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Here we build ships.

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Stand on our breakfast deck looking out over the harbor, and then gaze to your right. The wooden masts you see belong to the HMS Bounty. Built as a prop for the 1962 film, it was destined to be burnt after the movie. When he found out, that $%@& Pain-In-The-Butt Marlon Brando decided that if they burnt the ship, he would not make the movie.

The HMS Bounty in dry dock at the Boothbay Harbor Shipyard.
The HMS Bounty
in dry dock at the Boothbay Harbor Shipyard

Waiting its turn on the rail is the Amistad, moored in the outer harbor.

For almost 150 years, a boatyard has occupied the same spot on Commercial St., and over the years, the men and women that have worked there have crafted Schooners, Tugs, PT Boats, Minesweepers, Yachts and replicas of historical vessels. Most of wood, the shipyard has a reputation for their craftsmanship, most recently launching a replica of the Discovery for the state of Virginia.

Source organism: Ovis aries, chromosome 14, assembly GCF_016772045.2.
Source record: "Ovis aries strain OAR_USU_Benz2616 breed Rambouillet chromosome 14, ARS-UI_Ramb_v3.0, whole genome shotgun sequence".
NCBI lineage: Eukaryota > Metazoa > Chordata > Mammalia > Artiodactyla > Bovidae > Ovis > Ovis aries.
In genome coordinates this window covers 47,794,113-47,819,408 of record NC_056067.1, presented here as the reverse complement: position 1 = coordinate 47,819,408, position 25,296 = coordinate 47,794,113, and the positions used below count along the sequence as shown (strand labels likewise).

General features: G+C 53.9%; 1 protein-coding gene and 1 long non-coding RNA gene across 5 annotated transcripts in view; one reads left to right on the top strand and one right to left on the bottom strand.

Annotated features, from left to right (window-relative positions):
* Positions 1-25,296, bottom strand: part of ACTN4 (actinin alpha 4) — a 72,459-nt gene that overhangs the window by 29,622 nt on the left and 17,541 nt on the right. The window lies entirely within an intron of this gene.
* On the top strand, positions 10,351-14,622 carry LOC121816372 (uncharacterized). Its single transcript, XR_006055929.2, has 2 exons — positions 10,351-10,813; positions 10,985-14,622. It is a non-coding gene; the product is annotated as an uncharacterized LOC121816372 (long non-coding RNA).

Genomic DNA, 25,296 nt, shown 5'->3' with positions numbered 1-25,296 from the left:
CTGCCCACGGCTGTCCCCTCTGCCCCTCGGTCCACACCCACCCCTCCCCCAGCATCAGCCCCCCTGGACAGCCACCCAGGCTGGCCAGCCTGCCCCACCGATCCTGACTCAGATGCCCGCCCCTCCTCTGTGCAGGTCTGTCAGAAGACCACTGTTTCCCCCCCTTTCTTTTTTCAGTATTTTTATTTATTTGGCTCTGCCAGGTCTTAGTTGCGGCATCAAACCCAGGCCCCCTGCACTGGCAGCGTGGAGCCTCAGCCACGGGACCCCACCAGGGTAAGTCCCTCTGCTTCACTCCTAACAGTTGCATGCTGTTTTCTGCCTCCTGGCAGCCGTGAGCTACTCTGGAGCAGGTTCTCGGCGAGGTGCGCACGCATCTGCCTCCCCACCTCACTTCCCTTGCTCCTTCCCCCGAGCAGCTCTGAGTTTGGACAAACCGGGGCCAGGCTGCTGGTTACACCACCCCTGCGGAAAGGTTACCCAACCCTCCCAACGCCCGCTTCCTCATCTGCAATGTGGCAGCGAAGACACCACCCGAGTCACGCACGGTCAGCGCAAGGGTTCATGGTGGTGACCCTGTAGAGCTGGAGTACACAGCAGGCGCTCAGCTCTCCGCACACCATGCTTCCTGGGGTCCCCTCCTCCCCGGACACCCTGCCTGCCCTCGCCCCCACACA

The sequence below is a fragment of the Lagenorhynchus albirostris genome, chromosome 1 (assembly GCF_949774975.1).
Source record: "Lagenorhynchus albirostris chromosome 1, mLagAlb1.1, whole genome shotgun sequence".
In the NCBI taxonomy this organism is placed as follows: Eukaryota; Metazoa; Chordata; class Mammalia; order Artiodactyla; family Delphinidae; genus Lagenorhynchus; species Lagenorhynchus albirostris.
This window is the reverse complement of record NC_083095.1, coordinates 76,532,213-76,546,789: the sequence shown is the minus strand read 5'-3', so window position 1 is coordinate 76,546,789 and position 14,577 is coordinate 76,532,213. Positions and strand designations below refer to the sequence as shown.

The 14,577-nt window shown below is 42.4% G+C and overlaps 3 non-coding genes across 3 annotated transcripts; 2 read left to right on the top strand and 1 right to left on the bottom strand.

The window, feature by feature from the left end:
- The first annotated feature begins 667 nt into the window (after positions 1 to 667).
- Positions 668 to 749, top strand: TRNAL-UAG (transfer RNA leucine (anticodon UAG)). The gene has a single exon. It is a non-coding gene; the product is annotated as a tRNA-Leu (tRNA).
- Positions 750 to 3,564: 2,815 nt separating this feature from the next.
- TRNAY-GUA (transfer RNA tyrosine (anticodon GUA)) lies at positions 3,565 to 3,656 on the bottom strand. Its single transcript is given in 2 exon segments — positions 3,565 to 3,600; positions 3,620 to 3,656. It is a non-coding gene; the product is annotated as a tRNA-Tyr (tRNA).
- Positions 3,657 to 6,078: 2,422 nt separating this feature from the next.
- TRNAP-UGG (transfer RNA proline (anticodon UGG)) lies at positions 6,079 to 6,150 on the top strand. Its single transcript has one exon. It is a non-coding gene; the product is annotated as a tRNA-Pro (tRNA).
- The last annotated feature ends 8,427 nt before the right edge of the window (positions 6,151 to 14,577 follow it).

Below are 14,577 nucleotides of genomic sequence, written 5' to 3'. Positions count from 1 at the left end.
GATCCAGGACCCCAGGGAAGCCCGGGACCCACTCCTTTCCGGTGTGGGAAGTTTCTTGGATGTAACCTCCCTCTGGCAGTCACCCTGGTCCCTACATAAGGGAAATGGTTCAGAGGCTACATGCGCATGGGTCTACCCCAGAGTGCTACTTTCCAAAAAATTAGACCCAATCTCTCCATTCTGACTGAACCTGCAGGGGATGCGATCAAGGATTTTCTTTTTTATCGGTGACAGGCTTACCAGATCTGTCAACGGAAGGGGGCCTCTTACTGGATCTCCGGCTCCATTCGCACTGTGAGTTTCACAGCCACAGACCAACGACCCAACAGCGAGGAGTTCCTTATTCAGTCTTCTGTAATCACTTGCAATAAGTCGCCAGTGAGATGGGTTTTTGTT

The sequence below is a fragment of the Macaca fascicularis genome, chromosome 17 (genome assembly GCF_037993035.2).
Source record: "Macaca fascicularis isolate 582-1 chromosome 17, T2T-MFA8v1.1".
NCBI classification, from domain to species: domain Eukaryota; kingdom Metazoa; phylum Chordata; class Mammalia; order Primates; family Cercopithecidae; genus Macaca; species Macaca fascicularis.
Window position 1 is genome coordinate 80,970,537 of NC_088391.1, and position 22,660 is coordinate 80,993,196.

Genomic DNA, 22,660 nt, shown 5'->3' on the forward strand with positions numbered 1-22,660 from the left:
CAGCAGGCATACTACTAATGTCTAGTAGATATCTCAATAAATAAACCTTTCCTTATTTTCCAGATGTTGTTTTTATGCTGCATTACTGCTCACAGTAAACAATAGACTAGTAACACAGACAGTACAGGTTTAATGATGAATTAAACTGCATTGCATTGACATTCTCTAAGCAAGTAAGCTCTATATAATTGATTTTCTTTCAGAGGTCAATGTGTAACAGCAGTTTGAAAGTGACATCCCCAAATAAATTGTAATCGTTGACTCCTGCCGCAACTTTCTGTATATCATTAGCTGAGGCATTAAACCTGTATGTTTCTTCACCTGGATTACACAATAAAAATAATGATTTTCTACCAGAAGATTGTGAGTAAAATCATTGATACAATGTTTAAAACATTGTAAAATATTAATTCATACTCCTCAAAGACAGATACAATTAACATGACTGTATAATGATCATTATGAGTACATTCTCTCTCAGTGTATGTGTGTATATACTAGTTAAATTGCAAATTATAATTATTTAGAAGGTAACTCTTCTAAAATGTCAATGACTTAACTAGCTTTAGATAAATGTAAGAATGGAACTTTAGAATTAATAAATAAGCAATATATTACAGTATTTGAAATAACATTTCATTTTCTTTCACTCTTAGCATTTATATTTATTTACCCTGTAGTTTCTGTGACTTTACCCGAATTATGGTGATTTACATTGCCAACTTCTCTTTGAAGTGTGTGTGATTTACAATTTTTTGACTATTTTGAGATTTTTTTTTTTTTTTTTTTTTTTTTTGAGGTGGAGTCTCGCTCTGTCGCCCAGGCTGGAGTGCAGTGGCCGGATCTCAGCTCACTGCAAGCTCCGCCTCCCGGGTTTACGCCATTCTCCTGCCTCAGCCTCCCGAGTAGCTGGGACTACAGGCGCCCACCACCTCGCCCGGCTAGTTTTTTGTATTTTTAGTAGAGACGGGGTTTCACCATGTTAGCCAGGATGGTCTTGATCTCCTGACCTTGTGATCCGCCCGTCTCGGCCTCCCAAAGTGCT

Boat builders at the Boothbay Harbor Shipyard working in wood.
Boat builders at the Boothbay Harbor Shipyard
working in wood

Some mornings, you can hear the shipwrights pounding oak pegs into the hull of their current project. The sound of wood on wood softly resonates up McKown hill, and I know that it was the ancestors of these folks that built the Welch House. Certainly not some land-locked carpenter.

And yet, these craftsmen are not alone. There’s Hodgdon Yachts, designer and fabricator of the Scheherazade, a 154′ private yacht, and composite assault boats for the US Navy. Washburn & Doughty makes some of the world’s finest Tugboats. Southport Island Marine turns out fiberglass fishing and pleasure boats. And the list goes on. There are dozens and dozens of men & women that make their living on this peninsula the old fashioned way.

They build boats. Wicked nice boats.

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